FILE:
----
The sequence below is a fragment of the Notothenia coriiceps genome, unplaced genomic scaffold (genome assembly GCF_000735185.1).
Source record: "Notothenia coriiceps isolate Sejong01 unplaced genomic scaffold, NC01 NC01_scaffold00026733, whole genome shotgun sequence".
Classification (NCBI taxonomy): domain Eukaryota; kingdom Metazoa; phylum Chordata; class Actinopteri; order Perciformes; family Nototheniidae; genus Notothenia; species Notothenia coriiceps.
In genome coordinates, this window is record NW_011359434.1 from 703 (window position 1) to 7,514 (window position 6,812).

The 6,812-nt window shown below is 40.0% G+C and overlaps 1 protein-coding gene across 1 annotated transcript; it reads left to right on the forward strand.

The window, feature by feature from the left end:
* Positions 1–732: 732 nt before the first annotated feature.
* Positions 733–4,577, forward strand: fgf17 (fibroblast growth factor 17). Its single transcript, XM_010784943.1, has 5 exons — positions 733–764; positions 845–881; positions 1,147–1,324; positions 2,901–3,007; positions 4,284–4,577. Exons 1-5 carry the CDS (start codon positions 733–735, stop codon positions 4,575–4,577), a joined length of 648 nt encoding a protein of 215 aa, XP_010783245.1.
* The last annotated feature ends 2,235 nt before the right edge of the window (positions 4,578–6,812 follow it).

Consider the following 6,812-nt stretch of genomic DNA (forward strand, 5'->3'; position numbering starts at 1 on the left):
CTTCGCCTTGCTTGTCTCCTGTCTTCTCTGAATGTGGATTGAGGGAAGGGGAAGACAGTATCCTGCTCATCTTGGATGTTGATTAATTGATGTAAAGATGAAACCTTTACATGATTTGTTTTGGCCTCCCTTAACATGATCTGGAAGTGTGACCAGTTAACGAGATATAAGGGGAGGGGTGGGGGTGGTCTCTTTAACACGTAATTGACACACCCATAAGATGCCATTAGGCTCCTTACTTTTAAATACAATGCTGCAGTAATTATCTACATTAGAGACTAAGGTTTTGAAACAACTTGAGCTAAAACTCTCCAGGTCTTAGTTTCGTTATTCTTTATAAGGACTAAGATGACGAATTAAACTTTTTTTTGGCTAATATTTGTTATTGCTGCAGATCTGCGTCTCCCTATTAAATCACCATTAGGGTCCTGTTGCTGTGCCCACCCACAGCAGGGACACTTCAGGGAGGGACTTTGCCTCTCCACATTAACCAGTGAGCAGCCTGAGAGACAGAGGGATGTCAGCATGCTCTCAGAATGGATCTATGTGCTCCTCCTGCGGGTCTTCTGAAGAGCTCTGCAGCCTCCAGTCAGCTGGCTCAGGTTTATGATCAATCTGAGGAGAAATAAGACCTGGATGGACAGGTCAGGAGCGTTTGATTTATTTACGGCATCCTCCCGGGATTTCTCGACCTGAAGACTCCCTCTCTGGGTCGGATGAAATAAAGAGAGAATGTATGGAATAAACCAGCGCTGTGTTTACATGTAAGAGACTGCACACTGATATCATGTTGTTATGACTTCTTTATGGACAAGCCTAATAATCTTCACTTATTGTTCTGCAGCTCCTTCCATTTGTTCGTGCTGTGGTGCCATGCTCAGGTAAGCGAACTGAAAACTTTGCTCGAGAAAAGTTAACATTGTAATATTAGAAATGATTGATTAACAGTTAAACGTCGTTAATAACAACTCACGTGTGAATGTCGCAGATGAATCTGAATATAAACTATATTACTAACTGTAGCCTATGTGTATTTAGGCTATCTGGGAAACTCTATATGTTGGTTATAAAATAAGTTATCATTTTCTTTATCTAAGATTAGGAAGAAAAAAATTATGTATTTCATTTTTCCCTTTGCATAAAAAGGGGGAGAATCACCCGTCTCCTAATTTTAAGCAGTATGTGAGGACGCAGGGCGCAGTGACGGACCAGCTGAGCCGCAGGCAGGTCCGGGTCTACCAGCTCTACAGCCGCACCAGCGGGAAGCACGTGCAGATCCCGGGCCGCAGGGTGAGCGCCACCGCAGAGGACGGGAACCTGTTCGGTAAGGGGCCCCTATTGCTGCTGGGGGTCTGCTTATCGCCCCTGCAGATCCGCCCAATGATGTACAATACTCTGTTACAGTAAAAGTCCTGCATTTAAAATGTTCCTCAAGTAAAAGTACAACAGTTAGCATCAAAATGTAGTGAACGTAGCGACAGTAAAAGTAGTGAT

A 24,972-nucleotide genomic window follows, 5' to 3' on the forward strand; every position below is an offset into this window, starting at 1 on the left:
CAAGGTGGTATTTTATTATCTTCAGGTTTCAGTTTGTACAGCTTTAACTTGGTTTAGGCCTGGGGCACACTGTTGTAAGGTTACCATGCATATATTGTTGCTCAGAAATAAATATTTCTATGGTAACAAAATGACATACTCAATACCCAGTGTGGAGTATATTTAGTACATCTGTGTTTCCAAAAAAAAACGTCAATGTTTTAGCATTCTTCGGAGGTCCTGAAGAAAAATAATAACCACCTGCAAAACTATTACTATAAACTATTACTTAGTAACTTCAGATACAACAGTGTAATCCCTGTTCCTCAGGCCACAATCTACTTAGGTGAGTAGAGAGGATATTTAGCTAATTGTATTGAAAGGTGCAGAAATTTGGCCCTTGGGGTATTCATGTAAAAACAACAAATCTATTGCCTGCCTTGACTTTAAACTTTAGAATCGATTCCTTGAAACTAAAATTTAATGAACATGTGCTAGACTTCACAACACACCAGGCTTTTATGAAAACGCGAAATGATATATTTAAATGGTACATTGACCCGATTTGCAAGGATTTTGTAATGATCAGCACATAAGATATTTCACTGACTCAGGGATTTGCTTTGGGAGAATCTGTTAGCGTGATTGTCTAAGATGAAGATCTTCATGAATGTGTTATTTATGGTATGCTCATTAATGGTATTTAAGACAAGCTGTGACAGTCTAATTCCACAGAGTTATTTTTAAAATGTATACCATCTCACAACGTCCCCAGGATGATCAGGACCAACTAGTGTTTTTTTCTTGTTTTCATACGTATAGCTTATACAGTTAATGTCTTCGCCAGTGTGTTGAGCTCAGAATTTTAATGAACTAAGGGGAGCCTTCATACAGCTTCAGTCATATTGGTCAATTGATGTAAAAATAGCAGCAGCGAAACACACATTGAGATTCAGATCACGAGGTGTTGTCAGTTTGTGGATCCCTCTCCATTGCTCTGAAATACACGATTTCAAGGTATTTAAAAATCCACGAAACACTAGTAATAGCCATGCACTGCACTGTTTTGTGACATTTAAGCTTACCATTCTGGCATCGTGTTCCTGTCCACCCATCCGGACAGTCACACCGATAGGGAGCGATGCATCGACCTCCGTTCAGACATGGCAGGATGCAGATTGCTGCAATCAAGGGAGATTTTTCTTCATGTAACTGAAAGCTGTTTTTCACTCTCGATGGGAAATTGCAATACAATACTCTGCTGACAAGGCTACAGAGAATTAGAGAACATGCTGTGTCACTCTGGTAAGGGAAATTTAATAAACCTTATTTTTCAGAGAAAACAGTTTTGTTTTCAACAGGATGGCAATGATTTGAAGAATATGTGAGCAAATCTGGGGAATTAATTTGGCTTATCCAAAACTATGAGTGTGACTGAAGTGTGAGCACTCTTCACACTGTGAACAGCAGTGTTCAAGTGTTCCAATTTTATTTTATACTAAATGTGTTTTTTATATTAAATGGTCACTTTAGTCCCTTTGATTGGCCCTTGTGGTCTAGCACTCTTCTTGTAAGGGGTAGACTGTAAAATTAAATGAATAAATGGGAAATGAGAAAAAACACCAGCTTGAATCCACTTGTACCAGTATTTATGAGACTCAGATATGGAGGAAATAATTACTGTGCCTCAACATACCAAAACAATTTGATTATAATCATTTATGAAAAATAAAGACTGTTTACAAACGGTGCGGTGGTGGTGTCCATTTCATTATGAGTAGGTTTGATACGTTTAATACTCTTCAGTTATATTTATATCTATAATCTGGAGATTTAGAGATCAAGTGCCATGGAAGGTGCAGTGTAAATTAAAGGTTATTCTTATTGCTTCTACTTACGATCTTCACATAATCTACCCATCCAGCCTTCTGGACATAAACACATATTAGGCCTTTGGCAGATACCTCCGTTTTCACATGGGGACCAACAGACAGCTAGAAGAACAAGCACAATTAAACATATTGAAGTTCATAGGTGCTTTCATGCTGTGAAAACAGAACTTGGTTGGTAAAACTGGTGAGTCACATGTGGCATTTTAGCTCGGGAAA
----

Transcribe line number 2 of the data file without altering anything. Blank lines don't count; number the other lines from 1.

Source record: "Notothenia coriiceps isolate Sejong01 unplaced genomic scaffold, NC01 NC01_scaffold00026733, whole genome shotgun sequence".